Happy Am I, for I Am a Beggar

There was a time, many years ago, when someone who was forced to become a beggar was at least embarrassed about it. Today, Sharon's panhandling is a sign of upward mobility.

What with the abundance of well-directed leaks from the Prime Minister's Office, I almost drove to the airport to welcome back Dov Weisglass, in song and dance, upon his return from the United States with $10 billion in his suitcase. Given the plethora of newspaper headlines, we were practically led to forget that the American president can't even replace the curtains in his office without approval from Congress, which hasn't even begun to debate the Israeli request.

Moreover, based on all the envy-provoking stories about Weisglass' excellent meetings with Condoleezza Rice (it was proudly noted that he had met with her twice!), we almost forgot that the administration itself has not yet begun to discuss the request, and that the White House has yet to release any public statement on the matter.

But what significance do these piddling details have when compared to the Likud primaries scheduled for today and Sharon's desire to win a few points over Netanyahu. Evidently, the ability to cozy up to the Americans is considered a positive attribute among Likud voters. There was a time, many years ago, when someone who was forced to become a beggar was at least embarrassed about it. Today, Sharon's panhandling is a sign of upward mobility.

But the sad truth is that the panicked flight to the rich uncle is essentially a broad-daylight confession by Ariel Sharon and Silvan Shalom: We failed - big time! When we entered office, we promised to bring peace, security and growth, and reduce the rate of unemployment. And what did we bring? - war, a deterioration in the sense of personal security, a deep recession and a rise in unemployment rates. This has been the effect of our excellent management over the past two years, management that has turned us into lepers around the world, into a state whose genuine ranking is so low that if you tried to raise money abroad (and Israel needs $2.5 billion a year), the interest charged on it would force Israel to the brink of bankruptcy. This is why we need Bush's rescue funds.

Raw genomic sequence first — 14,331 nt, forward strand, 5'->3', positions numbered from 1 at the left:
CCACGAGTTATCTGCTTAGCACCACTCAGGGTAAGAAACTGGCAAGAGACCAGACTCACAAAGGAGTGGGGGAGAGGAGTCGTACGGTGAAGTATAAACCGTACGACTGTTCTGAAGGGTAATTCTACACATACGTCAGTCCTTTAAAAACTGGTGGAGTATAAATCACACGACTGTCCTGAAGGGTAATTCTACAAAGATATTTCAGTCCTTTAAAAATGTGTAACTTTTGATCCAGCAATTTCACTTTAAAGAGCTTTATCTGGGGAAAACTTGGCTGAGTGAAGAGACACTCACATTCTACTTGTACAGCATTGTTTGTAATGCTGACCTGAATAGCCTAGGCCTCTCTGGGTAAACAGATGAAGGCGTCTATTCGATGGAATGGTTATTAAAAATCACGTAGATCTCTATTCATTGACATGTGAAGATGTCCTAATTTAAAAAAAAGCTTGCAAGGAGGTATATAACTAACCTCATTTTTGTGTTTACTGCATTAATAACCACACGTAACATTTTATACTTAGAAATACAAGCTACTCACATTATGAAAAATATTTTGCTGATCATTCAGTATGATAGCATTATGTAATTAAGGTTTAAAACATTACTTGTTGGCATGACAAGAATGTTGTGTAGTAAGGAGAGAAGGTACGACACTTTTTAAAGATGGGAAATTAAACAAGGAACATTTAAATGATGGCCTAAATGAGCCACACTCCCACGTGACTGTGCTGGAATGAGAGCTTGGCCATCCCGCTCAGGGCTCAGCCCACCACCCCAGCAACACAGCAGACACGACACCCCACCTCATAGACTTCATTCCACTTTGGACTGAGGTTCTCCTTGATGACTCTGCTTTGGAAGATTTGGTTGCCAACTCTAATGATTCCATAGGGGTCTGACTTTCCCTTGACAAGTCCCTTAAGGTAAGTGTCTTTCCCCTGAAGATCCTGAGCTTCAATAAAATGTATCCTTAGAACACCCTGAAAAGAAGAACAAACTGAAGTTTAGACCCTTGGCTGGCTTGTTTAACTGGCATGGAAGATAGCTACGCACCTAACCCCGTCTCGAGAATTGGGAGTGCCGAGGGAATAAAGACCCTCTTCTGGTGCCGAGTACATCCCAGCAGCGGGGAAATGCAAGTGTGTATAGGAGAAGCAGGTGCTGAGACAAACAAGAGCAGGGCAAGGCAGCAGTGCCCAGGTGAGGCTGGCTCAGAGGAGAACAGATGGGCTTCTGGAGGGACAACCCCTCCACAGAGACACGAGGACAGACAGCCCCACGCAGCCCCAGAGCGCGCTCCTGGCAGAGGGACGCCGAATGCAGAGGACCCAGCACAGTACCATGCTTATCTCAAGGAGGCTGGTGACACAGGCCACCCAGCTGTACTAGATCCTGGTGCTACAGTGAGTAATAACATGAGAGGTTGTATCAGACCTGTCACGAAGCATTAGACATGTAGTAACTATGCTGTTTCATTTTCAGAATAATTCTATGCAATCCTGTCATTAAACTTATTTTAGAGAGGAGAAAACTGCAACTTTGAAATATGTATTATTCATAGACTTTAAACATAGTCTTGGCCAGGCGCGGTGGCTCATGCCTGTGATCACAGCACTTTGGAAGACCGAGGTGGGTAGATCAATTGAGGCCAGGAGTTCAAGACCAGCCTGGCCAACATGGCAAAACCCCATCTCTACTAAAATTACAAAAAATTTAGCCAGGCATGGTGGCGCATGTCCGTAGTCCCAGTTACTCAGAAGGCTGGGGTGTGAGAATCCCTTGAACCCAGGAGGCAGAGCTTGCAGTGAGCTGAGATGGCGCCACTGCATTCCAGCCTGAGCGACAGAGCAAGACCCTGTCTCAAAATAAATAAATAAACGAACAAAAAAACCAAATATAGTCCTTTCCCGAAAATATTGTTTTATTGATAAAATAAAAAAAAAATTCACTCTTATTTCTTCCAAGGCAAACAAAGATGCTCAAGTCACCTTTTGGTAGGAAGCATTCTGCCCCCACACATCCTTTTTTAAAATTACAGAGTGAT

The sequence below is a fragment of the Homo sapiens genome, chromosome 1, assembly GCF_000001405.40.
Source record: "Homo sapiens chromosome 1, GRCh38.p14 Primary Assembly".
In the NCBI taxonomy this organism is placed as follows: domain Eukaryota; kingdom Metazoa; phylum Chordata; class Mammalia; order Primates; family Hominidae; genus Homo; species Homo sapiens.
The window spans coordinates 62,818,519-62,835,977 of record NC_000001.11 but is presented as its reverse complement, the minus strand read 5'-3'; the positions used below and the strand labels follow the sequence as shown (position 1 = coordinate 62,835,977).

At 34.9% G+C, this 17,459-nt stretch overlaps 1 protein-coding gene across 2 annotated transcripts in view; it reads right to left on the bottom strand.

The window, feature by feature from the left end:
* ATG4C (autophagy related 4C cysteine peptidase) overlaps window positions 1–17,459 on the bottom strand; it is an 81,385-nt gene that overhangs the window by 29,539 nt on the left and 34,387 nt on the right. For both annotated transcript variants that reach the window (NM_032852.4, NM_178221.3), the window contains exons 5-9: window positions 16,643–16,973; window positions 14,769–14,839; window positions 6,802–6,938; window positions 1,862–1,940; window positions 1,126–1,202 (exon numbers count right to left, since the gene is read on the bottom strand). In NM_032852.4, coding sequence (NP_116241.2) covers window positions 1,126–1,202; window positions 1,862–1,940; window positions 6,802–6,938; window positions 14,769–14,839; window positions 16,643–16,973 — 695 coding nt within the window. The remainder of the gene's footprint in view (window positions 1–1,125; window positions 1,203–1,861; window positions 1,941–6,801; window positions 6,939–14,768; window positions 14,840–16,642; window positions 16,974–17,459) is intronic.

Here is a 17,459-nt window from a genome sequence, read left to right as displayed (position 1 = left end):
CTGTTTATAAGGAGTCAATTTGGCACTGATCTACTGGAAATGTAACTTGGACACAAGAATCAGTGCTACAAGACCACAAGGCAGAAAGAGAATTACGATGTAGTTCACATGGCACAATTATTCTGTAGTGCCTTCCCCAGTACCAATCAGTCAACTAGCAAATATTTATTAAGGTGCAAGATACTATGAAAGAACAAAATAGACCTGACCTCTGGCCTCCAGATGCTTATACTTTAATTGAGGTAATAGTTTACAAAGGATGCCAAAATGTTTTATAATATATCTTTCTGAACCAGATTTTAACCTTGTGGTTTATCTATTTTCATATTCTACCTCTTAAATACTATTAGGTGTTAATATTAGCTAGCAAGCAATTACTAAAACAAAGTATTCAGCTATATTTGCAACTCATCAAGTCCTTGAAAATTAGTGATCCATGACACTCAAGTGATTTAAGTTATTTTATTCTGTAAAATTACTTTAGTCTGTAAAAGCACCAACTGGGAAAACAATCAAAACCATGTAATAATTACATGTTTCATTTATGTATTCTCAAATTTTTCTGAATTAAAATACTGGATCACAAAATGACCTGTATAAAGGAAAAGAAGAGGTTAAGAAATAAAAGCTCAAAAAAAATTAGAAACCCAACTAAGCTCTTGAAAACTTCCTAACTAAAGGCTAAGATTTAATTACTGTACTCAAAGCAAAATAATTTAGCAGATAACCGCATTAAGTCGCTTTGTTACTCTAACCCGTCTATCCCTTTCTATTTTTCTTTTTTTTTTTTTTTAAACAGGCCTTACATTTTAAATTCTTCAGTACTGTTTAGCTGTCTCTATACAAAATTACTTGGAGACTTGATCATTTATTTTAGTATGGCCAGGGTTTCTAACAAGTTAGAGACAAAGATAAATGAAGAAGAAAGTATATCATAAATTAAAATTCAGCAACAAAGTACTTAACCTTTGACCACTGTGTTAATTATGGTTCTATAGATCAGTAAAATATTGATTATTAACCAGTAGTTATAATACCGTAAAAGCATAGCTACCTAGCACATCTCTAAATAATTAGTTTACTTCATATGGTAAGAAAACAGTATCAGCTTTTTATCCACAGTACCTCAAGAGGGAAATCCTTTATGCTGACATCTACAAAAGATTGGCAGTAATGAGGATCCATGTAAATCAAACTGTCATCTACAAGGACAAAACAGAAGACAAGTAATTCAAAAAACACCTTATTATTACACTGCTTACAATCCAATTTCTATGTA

But a moment before the stories of "the good, positive meeting that took place in an excellent atmosphere" wholly inundate us, it might be wise to ask Weisglass what happened to the $200 million in "special security aid" that the Bush administration promised Sharon it would push through Congress so as to cover the expenses of the withdrawal from Lebanon? This sum represents a lousy two percent of the $10 billion. So how is it that Sharon has been unable to secure this pittance?

Congress has yet to approve transfer of the sum, just as it has delayed approval of other budget laws; and in the meantime, a new Congress is being installed, with no one quite sure about exactly how it will act.

The United States is now suffering from an economic slowdown, while, on the other hand, there has been a second increase in its own defense expenditures, due to the planned war on Iraq. There will, therefore, be those members of Congress who will say that charity begins at home, and there will be those who vote against transferring any more aid as long as Sharon continues to expand the settlements, fails to uproot unlawful outposts, remains unwilling to continue diplomatic negotiations and is evading Bush's "road map."

Some 10 years ago, Israel had good reason to ask for bank guarantees. At the time, the country was absorbing a million immigrants from the former Soviet Union - a social task that was tantamount to the absorption by the United States of the entire population of Italy. But now, the lion's share of Israel's socio-economic crisis may be attributed to governmental policies.

The request for aid from the United States notes that the intifada and preparations for war with Iraq have caused a sizable increase in defense expenditures, as well as serious harm to the economy. But aside from the expected war with Iraq, all the rest has been the outcome of Sharon's management. When he took office, he promised to end the intifada ("Let the IDF win"); and when his efforts to stop terrorism by military means failed, when he had pulverized the Palestinian Authority and brought about the strengthening of Hamas and Sheikh Ahmed Yassin, when he did not agree to any diplomatic move, he had to realize that the Israeli economy and society would pay the price. And what we are paying now is only the downpayment.